Why is Bill Skarsgard such a damn snack on Castle Rock?

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Aug 23, 2018, 3:00 PM EDT

Castle Rock, Hulu’s new Stephen King homage, poses some truly thought-provoking, at times terrifying, questions. Buried beneath easter eggs, dim lighting, and theme music that belongs on Wes Craven’s personal playlist, the show wrestles with philosophical debates about the battle of good vs. evil, nature vs. nurture, whether a person’s future is defined by their past, and so on. But as someone who’s been dragged into binge-watching this show solely by peer pressure and the promise that a bit of booze will keep the nightmares away, I just have one query, a puzzle so profound, so complicated, so intrinsic to the fate of humanity that only the internet can answer it: Why is Bill Skarsgard such a damn snack?

Oh, you thought you were coming here for an elevated cultural discussion on the legacy of King’s work, or the understated performance of Andre Holland as Henry Deaver? Sweet summer children, we have more important things to talk about. Things like the physical impossibility of Skarsgard's pert bum and just what kind of sorcery the Skarsgard clan practices for them to churn out tree-like chunks of Grade A beefcake. All for scientific reasons, of course.

Still with us? Let’s dig in.

Bill Skarsgard, Castle Rock

Credit: Hulu

In case these past two years have been horrifying enough on their own that you didn’t feel the need to torture yourself with sewer-dwelling clowns and King-approved murder mysteries, here’s a bit of background on the topic at hand: Bill Skarsgard, son of Stellan Skarsgard, brother to Alexander Skarsgard, kid who basically hails from Sweden’s unofficial royal family, is, in real life, what the youth would call a “daddy.” I’m not entirely sure what that means but I do know this: Skarsgard’s unconventionally attractive looks are making me question the very fabric of reality right now.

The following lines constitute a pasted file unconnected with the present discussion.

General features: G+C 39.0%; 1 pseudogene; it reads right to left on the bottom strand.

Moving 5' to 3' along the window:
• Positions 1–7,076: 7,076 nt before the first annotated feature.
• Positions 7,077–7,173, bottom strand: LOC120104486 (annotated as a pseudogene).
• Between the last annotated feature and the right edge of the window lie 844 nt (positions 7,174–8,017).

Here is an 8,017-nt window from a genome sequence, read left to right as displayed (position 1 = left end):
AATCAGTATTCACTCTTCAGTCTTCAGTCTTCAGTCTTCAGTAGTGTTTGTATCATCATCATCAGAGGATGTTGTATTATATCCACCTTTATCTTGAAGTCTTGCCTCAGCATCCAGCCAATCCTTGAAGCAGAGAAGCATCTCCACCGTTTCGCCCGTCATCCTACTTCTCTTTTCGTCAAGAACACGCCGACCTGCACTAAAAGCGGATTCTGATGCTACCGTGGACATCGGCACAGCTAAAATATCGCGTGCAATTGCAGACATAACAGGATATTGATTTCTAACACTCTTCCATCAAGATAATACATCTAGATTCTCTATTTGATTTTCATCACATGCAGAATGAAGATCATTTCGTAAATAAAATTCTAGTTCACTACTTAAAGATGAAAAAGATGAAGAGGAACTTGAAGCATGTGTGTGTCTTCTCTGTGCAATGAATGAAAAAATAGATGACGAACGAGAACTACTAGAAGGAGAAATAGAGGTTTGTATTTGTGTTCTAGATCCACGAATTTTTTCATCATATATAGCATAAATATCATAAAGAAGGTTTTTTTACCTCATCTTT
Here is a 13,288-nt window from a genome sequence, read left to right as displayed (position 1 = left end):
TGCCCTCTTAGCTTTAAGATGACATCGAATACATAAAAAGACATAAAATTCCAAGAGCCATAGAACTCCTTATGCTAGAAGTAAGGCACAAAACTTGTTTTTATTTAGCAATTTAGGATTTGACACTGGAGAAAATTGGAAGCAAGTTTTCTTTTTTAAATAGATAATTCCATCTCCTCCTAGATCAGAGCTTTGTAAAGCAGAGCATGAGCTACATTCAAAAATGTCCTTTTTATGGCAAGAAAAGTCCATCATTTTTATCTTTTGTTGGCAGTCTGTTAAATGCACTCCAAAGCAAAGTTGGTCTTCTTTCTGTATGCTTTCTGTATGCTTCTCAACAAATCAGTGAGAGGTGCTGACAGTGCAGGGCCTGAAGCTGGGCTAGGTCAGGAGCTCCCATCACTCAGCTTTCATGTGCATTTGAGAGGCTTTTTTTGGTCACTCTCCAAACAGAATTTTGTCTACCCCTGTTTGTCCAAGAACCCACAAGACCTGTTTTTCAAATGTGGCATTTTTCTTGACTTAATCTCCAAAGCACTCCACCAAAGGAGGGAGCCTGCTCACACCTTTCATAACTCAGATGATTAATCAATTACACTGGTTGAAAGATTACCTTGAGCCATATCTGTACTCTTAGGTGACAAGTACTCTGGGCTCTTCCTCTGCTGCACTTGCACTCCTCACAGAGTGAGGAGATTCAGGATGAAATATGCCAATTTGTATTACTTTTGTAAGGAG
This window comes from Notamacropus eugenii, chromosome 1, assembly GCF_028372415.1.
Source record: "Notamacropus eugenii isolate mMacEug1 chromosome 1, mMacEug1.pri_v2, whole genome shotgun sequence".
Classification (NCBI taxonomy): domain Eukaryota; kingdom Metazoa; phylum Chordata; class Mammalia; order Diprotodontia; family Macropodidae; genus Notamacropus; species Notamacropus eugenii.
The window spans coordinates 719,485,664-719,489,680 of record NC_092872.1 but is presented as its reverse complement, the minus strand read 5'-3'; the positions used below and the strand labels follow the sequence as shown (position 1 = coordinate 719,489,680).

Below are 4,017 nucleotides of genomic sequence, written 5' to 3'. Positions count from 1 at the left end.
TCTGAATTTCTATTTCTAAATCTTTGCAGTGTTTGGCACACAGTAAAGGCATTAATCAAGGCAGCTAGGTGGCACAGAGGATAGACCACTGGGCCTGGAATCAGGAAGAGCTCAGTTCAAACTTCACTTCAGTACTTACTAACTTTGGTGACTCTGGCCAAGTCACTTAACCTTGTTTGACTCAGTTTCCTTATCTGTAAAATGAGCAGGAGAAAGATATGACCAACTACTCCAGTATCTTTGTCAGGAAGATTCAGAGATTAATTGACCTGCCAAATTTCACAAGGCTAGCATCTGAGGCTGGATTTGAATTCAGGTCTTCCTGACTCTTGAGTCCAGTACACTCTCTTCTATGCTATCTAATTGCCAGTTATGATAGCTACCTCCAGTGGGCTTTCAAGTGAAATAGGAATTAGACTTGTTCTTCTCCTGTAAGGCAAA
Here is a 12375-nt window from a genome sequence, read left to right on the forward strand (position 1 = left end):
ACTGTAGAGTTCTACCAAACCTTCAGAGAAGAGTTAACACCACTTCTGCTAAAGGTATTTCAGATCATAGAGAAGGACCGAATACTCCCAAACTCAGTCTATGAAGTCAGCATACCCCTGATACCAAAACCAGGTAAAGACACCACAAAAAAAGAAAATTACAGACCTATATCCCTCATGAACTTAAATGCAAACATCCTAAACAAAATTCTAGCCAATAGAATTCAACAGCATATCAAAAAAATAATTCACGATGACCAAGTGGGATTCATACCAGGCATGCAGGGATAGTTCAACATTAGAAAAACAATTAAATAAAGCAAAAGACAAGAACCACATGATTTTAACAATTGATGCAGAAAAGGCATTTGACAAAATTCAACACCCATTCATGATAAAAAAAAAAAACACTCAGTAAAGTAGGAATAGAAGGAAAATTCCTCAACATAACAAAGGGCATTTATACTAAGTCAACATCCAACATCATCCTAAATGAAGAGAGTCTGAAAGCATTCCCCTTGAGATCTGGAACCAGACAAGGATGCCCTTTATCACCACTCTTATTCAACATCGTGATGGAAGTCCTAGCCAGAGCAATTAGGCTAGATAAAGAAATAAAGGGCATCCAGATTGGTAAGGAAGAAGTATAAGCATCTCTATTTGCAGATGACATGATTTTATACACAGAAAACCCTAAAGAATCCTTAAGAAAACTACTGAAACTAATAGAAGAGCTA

It’s not because this blindingly beautiful Swedish skyscraper doesn’t fit into the typical Hollywood mold of hotness with his lemur-like eyes and cheekbones so razor-sharp they could cut glass. No, I could drown in those Steve Buscemi peepers and nest in the perfect hollow of those smooth, creamy cheeks until the end of time. But for some reason, Skarsgard likes to torment his soul by choosing roles that are dark, dangerous, and slightly disturbed. His entire resume is basically nightmare fuel, which means that good, law-abiding moviegoers everywhere must now ask themselves questions no decent human being should ever be forced to contemplate, like “Is Pennywise the Clown hot?” or “Is the physical embodiment of the Devil an appropriate person to have visceral sex dreams about?”

I’ve sacrificed my own sanity for this, crawling through the dark, endless hole that is Pennywise fanfiction and scouring Tumblr for explanations as to why “The Kid” on Castle Rock can, in fact, get it. I’ve come out on the other side a more psychologically damaged individual. My eyes have read fic that no amount of brain-bleach could wash away, my soul has withered, and I’ve come to the startling conclusion that horror makes people horny AF and any attraction one exhibits toward a murderous clown or the Devil himself can and should be blamed on the person portraying those characters. In other words, damn you Bill Skarsgard for making us all question our acceptable level of kink. We lay this at your feet.